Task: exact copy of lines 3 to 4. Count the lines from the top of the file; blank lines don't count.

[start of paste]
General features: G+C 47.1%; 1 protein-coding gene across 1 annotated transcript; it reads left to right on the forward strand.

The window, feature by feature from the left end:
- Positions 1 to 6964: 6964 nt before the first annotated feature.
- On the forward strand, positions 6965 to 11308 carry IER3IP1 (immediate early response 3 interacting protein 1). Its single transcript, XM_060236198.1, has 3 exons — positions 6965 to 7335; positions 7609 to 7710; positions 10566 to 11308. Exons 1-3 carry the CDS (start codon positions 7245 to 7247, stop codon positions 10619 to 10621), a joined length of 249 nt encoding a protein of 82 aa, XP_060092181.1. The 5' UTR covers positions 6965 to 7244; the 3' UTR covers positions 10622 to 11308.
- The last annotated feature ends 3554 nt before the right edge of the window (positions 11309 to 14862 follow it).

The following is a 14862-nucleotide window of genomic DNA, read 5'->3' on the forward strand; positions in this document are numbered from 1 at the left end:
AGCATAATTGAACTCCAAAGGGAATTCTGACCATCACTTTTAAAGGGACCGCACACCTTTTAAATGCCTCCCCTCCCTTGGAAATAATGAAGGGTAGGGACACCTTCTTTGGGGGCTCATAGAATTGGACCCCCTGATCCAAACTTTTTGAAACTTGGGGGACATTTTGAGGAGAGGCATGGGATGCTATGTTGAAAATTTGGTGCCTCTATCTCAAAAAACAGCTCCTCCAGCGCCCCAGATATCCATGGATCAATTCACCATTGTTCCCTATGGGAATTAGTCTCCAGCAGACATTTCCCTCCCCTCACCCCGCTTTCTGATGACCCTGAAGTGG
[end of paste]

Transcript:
- Positions 1 to 6964: 6964 nt before the first annotated feature.
- On the forward strand, positions 6965 to 11308 carry IER3IP1 (immediate early response 3 interacting protein 1). Its single transcript, XM_060236198.1, has 3 exons — positions 6965 to 7335; positions 7609 to 7710; positions 10566 to 11308. Exons 1-3 carry the CDS (start codon positions 7245 to 7247, stop codon positions 10619 to 10621), a joined length of 249 nt encoding a protein of 82 aa, XP_060092181.1. The 5' UTR covers positions 6965 to 7244; the 3' UTR covers positions 10622 to 11308.